Moldova Most EU-Friendly Eastern Country, Survey Reveals of Belarus are largely uninterested in the EU, while sympathies in Ukraine are divided between Brussels and Moscow. By contrast, a large majority in Moldova would like to see a deepening of the country's relations with the Union, reveals a University of Aberystwyth survey seen exclusively by EurActiv.

With respect to the Union's Eastern neighbours, the European Neighbourhood Policy was recently replaced by the Eastern Partnership initiative (EaP), covering Armenia, Azerbaijan, Belarus, Georgia, Moldova and Ukraine (EurActiv 08/05/10).

The EaP is designed to foster closer political and economic ties with those six former Soviet republics, while attempting to persuade Russia that it is not trying to muscle in on its sphere of influence.

Significantly, the initiative was given named the 'Eastern Partnership' and not the 'East European Partnership' as the countries of the region would have preferred. This is because the European Commission tried to distance itself from the European Association Agreements (EAAs) with Central and East European countries, which contain the perspective of EU membership.
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Clear-cut differences in perceptions of the EU emerged following national surveys conducted among the populations of Russia, Belarus, Ukraine and Moldova. These were conducted under the leadership of Dr. Elena Korosteleva of the Department of International Politics at the University of Aberystwyth.

In Belarus, the public is largely uninterested and uninformed about the EU, the survey shows. Every fifth respondent had difficulty naming EU member states, while every second was unable to name the location of the EU headquarters.

While people in Belarus associate the EU with liberal-democratic values (e.g. market economy, human rights, democracy and rule of law), they describe they own country by opposite socio-cultural values underscoring respect for cultural heritage, tolerance and religion, the survey finds.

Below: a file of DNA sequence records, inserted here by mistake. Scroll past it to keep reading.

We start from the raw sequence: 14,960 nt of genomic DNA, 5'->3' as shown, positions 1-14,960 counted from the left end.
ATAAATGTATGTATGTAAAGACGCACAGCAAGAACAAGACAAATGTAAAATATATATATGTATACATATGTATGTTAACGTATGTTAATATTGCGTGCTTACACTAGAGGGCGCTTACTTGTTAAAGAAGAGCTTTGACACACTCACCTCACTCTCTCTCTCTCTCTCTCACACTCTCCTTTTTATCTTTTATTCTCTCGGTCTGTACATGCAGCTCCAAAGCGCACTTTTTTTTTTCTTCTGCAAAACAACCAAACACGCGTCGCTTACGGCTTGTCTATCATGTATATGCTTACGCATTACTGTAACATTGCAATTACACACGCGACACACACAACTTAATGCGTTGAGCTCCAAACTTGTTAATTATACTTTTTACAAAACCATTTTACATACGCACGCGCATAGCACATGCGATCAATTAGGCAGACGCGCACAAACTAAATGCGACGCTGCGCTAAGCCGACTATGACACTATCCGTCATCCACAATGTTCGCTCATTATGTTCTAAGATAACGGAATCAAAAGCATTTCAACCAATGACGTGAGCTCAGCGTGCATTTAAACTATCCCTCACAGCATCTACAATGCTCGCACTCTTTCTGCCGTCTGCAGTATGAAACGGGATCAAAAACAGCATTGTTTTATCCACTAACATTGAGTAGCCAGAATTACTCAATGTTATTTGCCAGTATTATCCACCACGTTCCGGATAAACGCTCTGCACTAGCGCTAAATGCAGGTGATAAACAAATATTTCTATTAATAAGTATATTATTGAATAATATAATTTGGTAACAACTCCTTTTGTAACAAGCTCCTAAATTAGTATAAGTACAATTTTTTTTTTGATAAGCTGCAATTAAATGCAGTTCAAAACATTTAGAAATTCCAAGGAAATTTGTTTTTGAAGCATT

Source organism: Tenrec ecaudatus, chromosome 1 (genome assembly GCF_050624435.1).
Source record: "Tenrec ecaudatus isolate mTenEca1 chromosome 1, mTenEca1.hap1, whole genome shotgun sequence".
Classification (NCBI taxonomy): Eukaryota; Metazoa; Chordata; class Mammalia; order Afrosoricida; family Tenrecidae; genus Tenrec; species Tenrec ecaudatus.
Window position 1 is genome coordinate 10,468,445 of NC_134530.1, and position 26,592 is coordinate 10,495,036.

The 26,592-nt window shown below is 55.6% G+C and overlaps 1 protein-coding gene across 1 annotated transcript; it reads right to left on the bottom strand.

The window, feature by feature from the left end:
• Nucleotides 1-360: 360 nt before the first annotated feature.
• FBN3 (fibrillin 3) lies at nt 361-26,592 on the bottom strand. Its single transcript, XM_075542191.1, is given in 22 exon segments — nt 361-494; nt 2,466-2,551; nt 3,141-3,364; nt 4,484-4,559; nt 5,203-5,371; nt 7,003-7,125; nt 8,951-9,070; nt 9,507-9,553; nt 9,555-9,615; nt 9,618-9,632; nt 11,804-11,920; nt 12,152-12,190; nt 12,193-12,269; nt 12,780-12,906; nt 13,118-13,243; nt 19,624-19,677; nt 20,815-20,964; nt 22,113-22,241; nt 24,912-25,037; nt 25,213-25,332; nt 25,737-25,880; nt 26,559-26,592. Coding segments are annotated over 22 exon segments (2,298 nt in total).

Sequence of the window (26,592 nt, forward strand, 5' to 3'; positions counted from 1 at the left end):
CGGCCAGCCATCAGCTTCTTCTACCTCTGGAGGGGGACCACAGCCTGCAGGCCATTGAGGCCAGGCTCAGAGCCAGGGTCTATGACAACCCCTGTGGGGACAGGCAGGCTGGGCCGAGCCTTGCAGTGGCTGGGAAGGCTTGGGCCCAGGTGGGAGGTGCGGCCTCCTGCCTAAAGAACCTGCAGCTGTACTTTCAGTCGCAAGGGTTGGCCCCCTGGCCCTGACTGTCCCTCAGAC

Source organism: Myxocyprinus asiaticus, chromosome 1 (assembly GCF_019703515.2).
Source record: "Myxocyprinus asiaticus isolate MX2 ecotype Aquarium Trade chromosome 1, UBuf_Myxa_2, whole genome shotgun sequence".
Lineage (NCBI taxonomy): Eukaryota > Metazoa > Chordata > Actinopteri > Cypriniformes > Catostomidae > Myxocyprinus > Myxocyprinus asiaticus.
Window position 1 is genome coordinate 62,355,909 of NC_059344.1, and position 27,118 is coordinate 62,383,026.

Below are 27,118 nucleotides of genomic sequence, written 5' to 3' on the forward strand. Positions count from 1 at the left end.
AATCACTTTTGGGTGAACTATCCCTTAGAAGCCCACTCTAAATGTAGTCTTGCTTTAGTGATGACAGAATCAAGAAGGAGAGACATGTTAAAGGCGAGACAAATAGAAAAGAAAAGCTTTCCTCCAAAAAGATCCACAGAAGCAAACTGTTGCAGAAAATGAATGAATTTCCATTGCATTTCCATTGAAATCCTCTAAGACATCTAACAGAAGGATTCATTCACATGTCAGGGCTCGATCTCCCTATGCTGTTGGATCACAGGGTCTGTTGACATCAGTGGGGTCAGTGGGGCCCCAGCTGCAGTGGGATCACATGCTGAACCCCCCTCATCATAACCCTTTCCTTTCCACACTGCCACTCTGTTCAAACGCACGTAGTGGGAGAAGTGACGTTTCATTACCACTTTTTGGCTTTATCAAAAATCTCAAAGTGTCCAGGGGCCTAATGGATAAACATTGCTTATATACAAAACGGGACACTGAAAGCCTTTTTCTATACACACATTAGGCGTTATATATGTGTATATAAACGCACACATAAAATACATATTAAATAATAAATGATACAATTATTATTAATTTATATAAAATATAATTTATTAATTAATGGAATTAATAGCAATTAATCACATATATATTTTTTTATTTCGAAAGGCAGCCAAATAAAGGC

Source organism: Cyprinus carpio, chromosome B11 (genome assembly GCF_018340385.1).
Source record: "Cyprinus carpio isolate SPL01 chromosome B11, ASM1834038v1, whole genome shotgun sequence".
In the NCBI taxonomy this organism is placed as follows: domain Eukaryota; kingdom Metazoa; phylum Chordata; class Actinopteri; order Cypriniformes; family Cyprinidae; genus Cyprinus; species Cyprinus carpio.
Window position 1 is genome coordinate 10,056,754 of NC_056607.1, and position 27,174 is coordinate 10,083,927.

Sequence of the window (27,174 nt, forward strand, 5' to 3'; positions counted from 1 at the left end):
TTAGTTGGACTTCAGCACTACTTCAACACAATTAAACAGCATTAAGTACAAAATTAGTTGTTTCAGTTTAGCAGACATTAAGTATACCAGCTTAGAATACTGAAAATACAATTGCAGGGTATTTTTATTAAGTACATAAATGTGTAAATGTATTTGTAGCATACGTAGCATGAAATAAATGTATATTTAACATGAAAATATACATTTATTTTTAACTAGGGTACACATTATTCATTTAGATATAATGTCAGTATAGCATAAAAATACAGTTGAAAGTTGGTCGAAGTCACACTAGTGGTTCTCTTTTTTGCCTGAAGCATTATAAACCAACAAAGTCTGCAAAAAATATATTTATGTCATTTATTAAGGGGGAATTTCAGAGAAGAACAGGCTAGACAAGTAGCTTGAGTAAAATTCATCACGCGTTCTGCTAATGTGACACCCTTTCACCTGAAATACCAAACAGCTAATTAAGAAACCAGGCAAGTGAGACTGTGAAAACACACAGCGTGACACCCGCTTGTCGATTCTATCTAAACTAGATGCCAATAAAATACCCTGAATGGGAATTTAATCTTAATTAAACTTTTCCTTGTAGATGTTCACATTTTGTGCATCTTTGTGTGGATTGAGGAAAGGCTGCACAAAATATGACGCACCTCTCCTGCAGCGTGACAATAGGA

In Ukraine, the majority of respondents disapprove of the Westward orientation of Ukraine's foreign policy. Instead, they favour balanced relations with both Russia and the EU. Opinion towards unification with Russia is divided according to regional differences: whilst West Ukraine unanimously supports European integration, the south and east of the country are more pro-Russia orientated.

Positive emotions with regard to the EU were evoked in less than half of Ukrainian respondents, with a third stating negative feelings. Overall, EU relations with Ukraine are evaluated rather negatively. Ukrainians believe the EU considers Ukraine to be a backward, weak, second-rate country, the study reveals.

In contrast, in Moldova, twice as many respondents would prefer to strengthen relations with the EU rather than Russia.

In Moldova, a country wedged between Romania and Ukraine, the EU was assessed positively and was associated with economic prosperity and democracy.

Moldovans believe they can learn from the EU's achievements on the market economy, democracy, social protection and national security. The respondents believe that Moldova is perceived in the EU as a friendly and peaceful yet somewhat weak and backward country.

Respondents maintain that Moldova should eventually join the EU. They believe membership would accelerate its economic development, increase wealth, improve the political situation and reduce unemployment. The only negative consequence of possible EU membership is expected to be a rise in consumer prices.

The study, which covers Russia too, found that Russian nationals are rather well-informed about the EU and characterise it as a zone of stability and economic prosperity. In particular, Germany is singled out as the 'business card' of the EU, symbolising these achievements.

Relations between Russia and the EU are described by most Russian commentators as "rather good", though they are not always seen as equal or mutually beneficial.

EU policy instruments vis-à-vis its neighbours are little known, the study reveals. In Belarus, 83% have never heard of the Neighbourhood Policy or the more recent Eastern Partnership initiative. In Ukraine the percentage is 80%. In Russia only 10% have heard of the policies.

The survey by the University of Aberystwyth also includes interviews with experts from the countries in which the surveys were conducted.

Experts in Belarus unanimously consider that that the European Neighbourhood Policy (ENP) and the Eastern Partnership (EaP) do not make proposals but impose requirements, which are negatively perceived as representing the one-sided interests of the EU.

In Ukraine, experts assess negatively the declarative and vague character of ENP and EaP, which is considered to be conceptually unsatisfactory since it does not reflect Ukraine's strategic goal of European integration.

In Moldova, experts complain that what is proposed for Moldova under the ENP/EaP is insufficient. They claim that the policies lack specific tools and adequate resources for implementation.